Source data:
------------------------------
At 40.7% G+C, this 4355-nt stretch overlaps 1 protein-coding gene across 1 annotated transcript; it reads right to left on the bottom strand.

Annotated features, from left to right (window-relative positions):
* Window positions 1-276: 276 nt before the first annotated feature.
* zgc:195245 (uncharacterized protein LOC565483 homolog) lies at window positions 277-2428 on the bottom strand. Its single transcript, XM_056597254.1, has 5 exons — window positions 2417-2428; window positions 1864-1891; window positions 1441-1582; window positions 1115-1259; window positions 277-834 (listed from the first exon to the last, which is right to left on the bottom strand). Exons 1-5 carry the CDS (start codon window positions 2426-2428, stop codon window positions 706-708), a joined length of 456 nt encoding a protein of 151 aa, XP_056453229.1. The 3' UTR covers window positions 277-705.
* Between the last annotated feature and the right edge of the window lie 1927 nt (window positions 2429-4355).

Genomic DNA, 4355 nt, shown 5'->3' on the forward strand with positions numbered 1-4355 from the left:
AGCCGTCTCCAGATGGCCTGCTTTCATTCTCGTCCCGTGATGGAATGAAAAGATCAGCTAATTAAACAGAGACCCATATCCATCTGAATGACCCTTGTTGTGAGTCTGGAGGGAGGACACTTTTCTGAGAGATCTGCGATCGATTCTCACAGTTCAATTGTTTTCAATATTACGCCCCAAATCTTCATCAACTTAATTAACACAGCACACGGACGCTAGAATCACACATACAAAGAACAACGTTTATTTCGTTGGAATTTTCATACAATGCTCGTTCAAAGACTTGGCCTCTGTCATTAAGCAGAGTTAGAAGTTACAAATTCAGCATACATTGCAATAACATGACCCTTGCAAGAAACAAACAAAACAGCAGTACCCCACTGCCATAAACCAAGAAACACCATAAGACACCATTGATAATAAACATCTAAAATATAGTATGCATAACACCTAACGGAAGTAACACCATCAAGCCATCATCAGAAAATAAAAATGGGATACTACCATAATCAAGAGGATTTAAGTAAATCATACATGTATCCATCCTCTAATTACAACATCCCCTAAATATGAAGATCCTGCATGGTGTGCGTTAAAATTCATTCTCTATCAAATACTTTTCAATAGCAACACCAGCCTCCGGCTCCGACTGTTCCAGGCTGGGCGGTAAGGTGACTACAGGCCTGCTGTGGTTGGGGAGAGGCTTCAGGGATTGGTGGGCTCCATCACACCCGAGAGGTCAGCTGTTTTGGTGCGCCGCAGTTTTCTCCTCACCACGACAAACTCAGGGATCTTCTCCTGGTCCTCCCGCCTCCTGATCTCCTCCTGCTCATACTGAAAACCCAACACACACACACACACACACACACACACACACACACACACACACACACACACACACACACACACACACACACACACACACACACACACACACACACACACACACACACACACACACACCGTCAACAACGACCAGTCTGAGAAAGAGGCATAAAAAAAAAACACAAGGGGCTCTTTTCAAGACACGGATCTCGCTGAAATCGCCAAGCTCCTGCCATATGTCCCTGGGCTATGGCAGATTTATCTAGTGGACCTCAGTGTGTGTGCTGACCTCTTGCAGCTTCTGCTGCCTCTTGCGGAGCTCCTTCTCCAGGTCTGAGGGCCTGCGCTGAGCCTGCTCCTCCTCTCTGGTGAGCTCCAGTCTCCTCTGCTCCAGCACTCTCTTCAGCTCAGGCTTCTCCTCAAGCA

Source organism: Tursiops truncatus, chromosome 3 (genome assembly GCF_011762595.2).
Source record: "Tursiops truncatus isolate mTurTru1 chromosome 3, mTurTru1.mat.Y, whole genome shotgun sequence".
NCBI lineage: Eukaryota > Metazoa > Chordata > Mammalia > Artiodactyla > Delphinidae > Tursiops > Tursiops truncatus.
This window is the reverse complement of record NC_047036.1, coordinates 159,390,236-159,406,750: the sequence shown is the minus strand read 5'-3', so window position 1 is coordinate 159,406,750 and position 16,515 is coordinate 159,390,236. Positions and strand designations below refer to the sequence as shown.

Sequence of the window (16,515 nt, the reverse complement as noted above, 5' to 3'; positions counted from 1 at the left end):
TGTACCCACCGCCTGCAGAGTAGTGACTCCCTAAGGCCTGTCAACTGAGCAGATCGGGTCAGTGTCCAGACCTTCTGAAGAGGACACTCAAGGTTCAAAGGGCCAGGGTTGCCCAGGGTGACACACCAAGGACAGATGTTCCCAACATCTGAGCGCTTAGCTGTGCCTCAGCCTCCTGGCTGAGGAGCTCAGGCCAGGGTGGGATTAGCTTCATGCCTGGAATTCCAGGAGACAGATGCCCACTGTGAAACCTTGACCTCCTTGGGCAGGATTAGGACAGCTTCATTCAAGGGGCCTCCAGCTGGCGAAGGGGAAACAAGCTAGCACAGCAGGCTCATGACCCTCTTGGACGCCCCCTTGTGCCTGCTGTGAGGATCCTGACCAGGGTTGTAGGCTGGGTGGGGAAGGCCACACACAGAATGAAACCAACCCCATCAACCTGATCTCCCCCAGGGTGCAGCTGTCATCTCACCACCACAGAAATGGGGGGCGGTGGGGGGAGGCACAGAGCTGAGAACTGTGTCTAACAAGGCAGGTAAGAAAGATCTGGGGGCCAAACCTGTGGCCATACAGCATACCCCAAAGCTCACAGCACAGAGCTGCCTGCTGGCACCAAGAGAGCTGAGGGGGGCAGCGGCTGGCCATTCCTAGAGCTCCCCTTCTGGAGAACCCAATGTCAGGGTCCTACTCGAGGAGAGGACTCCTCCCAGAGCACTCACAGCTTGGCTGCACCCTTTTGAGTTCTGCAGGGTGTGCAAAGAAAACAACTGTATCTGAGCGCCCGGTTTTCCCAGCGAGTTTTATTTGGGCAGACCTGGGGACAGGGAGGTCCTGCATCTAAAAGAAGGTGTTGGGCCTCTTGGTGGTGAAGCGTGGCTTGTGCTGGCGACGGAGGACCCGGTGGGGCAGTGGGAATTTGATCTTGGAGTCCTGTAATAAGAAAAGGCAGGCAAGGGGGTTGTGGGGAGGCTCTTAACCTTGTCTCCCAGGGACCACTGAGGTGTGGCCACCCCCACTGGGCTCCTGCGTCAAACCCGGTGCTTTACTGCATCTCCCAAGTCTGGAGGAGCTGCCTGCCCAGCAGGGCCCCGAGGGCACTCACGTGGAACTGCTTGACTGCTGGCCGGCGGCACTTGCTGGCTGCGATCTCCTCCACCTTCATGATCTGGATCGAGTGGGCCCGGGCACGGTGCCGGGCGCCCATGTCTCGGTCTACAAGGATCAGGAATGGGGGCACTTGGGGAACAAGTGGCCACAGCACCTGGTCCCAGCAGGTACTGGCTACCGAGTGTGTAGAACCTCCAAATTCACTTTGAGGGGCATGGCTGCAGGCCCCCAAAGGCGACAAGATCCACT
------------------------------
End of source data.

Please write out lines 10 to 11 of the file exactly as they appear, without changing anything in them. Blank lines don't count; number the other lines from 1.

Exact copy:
NCBI lineage: Eukaryota > Metazoa > Chordata > Mammalia > Artiodactyla > Delphinidae > Tursiops > Tursiops truncatus.
This window is the reverse complement of record NC_047036.1, coordinates 159,390,236-159,406,750: the sequence shown is the minus strand read 5'-3', so window position 1 is coordinate 159,406,750 and position 16,515 is coordinate 159,390,236. Positions and strand designations below refer to the sequence as shown.